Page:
For a long time, people have questioned whether the career fairs format is here to stay, and whether they are an effective way to engage students. But students consistently tell us that they expect to meet employers at career fairs and would like to continue to have that option.
The pandemic has of course changed everything, with careers fairs either going virtual or in a few cases, being cancelled altogether. The data clearly points to the fact that the initial experience of virtual careers fairs has been mixed, with 59% of students wanting to go back to the in-person version and wanting to meet employers again. The new question in the survey is therefore looking at how employers might best take the careers fair proposition forward post-pandemic. For example, should careers fairs be organised specific to a university, to a subject or country-wide? And should they be in-person or online? Do different student groups have different preferences? How can employers use this information to allocate resources wisely in 2021/2022?
Numerous graduate employers across a range of sectors are running diversity and inclusion initiatives, sometimes general, sometimes targeting specific student groups. Yet the question remains whether students from minority groups like to be targeted on the basis of their identity, and if not, how would they like employers to engage with them so that it’s clear the business is actively inclusive to students from their background?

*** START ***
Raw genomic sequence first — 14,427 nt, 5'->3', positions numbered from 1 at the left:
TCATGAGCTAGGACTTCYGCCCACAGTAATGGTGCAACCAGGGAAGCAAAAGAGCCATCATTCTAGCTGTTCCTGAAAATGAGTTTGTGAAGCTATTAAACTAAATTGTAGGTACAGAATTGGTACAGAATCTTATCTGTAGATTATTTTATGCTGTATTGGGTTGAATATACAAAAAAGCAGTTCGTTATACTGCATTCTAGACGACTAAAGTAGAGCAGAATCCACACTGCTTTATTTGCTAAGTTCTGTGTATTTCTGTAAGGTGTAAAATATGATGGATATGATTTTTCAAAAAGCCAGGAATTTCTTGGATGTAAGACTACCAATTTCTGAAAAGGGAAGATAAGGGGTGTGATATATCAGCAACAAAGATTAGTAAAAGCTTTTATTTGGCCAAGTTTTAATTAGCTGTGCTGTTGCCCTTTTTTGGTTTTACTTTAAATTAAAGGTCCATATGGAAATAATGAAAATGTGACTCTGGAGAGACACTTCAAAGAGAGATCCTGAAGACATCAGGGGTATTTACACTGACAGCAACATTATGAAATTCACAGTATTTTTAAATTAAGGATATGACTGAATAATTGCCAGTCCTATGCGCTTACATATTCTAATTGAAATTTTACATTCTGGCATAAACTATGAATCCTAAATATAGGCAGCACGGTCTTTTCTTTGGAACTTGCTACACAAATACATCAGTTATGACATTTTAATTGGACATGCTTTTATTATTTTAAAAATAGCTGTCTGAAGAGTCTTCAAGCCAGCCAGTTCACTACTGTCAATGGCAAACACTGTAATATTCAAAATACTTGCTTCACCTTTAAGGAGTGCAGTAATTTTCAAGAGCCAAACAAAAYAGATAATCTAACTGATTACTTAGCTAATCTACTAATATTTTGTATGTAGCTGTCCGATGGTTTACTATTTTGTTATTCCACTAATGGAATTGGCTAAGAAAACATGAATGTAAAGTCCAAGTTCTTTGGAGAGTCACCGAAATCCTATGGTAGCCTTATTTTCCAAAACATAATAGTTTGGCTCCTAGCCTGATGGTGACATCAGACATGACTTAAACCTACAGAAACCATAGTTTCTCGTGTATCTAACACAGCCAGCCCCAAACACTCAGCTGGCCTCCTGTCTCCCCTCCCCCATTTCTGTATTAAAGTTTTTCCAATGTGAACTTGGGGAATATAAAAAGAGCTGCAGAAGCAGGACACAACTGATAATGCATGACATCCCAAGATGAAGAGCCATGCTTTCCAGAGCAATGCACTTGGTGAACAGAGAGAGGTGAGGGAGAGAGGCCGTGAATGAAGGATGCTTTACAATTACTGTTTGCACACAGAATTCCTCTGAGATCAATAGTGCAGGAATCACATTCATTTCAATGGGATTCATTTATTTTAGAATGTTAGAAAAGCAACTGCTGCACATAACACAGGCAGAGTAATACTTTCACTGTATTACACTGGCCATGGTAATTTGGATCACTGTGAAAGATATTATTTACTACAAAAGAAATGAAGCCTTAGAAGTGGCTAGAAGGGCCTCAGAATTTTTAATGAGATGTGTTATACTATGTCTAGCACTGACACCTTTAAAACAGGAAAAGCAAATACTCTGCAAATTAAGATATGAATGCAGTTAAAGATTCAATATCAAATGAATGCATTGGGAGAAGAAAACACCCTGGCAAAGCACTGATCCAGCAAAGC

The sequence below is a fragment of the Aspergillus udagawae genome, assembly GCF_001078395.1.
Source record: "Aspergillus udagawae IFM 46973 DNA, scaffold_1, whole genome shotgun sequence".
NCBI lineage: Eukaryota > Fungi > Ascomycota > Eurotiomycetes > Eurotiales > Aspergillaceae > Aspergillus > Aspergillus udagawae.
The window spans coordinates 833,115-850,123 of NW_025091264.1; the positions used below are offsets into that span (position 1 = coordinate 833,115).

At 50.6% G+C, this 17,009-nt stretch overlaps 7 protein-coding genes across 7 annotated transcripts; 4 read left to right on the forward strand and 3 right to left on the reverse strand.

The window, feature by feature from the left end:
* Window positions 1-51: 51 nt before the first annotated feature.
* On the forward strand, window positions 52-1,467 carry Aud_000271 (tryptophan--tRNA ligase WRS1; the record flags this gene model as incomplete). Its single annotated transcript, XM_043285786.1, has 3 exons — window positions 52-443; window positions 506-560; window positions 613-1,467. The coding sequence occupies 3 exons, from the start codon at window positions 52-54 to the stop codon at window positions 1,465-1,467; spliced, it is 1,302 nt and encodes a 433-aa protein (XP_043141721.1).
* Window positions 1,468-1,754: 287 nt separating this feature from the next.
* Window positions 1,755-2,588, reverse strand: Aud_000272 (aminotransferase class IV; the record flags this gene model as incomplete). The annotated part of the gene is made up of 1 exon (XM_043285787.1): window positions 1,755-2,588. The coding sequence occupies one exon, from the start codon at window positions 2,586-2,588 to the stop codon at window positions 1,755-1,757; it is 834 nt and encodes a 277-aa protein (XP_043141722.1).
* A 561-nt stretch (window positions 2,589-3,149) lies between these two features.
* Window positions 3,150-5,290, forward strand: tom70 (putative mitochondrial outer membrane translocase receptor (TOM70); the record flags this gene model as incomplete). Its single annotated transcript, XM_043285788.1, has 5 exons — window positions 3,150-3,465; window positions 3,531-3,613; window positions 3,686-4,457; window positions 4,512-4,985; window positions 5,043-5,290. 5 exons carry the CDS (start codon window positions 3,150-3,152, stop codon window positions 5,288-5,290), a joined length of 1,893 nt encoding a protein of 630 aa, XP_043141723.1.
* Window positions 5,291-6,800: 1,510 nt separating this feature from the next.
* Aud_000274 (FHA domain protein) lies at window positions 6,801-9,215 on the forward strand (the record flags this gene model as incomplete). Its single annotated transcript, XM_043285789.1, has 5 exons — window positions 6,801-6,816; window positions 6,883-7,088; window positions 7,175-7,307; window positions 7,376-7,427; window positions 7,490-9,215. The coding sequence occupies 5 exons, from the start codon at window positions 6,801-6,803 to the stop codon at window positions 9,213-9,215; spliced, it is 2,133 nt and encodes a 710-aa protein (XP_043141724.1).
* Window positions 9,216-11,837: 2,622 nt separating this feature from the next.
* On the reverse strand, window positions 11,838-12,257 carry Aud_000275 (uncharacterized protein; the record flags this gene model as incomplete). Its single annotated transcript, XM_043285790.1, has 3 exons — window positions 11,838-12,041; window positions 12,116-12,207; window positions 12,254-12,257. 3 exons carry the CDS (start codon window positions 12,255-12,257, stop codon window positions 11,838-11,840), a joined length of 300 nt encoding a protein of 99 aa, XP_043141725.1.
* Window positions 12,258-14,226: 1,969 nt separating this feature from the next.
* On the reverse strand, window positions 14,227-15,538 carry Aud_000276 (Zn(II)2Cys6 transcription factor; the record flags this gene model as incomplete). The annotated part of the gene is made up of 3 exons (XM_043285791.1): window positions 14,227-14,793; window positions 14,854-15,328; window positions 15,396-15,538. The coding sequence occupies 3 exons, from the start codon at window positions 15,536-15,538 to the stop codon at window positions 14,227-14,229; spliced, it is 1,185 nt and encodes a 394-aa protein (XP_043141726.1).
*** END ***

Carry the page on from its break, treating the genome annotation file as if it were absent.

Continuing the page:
Our surveys have always been focused on helping employers diversify their early careers attraction and recruitment campaigns. And while it’s clear that action is needed, this year we’re focused on understanding what really works, and the impact diversity events have on students from minority groups and on everyone else.
As well as a shift to more diversity and inclusion events, there’s been a shift to engaging students a lot earlier in their career journeys. Employers are increasingly recognising the benefit of building their brand with students from their first year of university (and possibly even before that). Because we survey across all year groups, employers can dissect any section of the survey by their target student group to better understand the whole student journey.
A great way to keep younger students engaged is through tangible work experience opportunities and internships prior to graduation. And in order to help employers position their internships, we’ve added a new question looking at exactly what it is that students are looking to get out of their internships, and how this might differ by year group and background.